The Mediabase Chart is making leaps forward by adding important stations; We make the Triple A Chart even better…
By Paul Marszalek
The sunsetting of the BDS radio airplay monitoring service in favor of the service provided by Mediabase has caused immense stress for some labels, stations, and, um, independent promoters.
At issue is the vast difference in the number of stations monitored between the two, with Mediabase monitoring a modest four dozen or so Triple A stations. While the smaller set of monitored stations is concerning to some, the move from BDS to Mediabase is also a fantastic opportunity to significantly raise the integrity of the Triple A Chart — if the goal is to reflect the biggest Triple A artists and songs at the format.
If this is the goal, we’re making progress in the right direction.
Starting with the November 19 monitoring period, Mediabase is adding another 13 stations to the Triple A panel, with welcome additions that include public stations KUTX/Austin, WERS/Boston, and WYMS/Milwaukee, among others.
However, to make a quantum leap toward a more legitimate Triple A Chart, we’ll need to go beyond the current focus of increasing the size of the panel; A more legitimate chart will require the music industry to re-consider the key metric — the “spin.”
Spins, now very dated slang for how many times a song gets played on the radio, has always been a suspect metric. One could argue that a collective of radio programmers spinning some songs more than others should result in something of a democratic popular vote, or wisdom of the crowd.
This egalitarian view is now kind of quaint, considering labels and promoters developed ways to stuff the ballot box as soon as the concept of a “chart” came into existence. Payola and spins occurring in a “lunar rotation” combined to create a reality distortion field that continues to this day.
So, what can we do now with the data that we have?
Despite its smaller panel size, Mediabase has always had an advantage over its BDS counterpart in that it provided audience reach for each song based on Nielsen ratings within its data set. This number is incredibly useful because, bluntly, a spin in Denver and a spin in Paducah are not equivalent. Moreso, a midday spin in Denver is not definitely not equivalent to a bunch of overnight, lunar rotation spins in Paducah.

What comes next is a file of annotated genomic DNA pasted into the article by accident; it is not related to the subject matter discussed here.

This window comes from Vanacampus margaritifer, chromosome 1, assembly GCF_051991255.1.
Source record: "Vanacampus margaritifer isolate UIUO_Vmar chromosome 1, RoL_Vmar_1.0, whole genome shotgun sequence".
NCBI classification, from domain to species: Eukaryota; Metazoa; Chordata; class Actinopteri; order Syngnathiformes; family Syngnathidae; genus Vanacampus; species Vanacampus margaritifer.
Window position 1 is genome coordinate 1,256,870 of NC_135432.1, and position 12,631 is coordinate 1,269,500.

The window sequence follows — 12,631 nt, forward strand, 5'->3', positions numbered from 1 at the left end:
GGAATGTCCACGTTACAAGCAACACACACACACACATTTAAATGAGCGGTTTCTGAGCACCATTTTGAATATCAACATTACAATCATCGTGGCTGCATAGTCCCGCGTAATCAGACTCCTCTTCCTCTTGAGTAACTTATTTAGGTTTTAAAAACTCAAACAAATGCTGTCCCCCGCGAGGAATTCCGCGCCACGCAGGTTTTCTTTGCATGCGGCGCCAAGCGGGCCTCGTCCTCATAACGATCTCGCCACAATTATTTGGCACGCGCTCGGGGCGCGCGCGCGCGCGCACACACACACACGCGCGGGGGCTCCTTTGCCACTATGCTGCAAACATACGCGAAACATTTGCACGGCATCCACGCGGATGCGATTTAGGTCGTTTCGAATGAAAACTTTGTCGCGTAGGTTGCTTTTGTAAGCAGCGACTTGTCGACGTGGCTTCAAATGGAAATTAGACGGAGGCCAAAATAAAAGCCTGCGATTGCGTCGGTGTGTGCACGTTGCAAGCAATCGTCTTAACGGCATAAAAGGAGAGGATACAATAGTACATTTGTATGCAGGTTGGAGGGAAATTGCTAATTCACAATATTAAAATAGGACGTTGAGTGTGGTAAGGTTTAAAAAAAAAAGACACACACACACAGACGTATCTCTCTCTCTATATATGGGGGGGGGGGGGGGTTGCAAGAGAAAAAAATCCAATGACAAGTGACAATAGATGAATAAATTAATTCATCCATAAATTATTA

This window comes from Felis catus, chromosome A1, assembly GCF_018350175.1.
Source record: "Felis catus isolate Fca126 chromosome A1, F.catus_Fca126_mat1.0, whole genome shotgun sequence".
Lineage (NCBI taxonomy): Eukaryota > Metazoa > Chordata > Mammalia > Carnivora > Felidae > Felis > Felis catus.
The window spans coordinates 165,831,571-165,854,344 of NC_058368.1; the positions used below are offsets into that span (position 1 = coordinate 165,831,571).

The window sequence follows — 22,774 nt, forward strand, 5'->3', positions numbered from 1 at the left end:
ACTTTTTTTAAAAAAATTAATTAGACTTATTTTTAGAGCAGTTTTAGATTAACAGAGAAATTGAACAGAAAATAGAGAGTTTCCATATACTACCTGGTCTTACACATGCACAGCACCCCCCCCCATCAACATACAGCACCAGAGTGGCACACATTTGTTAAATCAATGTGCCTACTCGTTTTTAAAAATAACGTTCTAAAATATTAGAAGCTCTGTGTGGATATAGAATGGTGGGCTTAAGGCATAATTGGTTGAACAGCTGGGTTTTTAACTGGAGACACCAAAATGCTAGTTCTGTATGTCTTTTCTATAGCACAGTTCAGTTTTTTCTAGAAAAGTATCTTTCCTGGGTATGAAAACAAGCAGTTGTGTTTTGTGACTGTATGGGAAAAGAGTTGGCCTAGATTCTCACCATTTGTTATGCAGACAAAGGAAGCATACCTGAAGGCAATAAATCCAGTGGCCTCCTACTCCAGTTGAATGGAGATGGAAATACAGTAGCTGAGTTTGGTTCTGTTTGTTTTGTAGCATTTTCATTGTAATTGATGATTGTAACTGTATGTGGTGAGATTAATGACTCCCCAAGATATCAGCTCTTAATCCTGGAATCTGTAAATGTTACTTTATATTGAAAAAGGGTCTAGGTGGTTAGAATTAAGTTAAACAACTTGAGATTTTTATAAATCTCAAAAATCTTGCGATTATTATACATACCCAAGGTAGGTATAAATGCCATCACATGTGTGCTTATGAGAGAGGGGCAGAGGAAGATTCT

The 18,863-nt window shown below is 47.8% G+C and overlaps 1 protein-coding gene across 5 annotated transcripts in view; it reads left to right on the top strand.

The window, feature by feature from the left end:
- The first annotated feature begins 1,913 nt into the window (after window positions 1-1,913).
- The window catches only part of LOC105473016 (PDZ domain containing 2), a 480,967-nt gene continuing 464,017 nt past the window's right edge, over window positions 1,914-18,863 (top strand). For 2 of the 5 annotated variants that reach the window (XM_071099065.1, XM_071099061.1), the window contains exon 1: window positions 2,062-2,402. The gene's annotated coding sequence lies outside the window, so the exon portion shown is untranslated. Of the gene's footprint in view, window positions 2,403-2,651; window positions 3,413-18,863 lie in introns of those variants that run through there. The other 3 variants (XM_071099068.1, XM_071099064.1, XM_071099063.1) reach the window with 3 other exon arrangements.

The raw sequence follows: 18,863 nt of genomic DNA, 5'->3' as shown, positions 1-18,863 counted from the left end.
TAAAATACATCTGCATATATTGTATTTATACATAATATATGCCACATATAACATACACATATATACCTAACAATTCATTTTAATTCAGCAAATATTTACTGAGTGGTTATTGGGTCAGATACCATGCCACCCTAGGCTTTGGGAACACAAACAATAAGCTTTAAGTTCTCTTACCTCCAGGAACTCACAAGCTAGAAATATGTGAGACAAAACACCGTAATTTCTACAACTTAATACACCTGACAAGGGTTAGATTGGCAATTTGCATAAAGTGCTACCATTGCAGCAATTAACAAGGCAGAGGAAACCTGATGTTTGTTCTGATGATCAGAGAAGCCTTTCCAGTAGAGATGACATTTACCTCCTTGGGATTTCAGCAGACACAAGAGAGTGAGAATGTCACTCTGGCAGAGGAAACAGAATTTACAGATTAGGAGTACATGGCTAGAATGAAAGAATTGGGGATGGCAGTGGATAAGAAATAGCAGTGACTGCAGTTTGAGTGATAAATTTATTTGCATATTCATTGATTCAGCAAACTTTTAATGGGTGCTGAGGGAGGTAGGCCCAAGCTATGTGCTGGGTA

By using both the spin metric and audience metric, we can develop a Triple A Chart that more realistically reflects which artists and songs are having the most national impact.
This is exactly what we do at TheTop22.com.
Here’s how we create our Triple A and Alternative Charts:
1) We combine both the Mediabase panel stations with non-panel reporters, and sort current (but no re-current) songs by spin count. The intent is to attempt to create the “wisdom of the crowd” piece of the puzzle by including all programming decisions despite radio station market size.
2) We then take The Top 22 and Next 22 songs (based on spins) and re-sort them by audience reach. The intent here is to directly blunt the impact of pay-for-play schemes that labels, indie promoters, and generally small mom and pop stations use to artificially inflate chart positions of songs.
In short, adding the audience reach metric exposes what those pay-for-play overnight spins are really worth, which is very, very little.
This method is not without flaws. For example, there are stations on the panel, such as SiriusXM’s Spectrum, that do not report audience reach. Spectrum impacts the chart through its spins, but not on the audience reach side of the equation.
Further, to be successful, this approach requires radio station and music industry executives to use it and reference it in their conversations and decision-making. Until then, Triple A Radio will continue to promote itself as an artist-friendly format while hypocritically hurting artists by allowing corrupt practices to continue.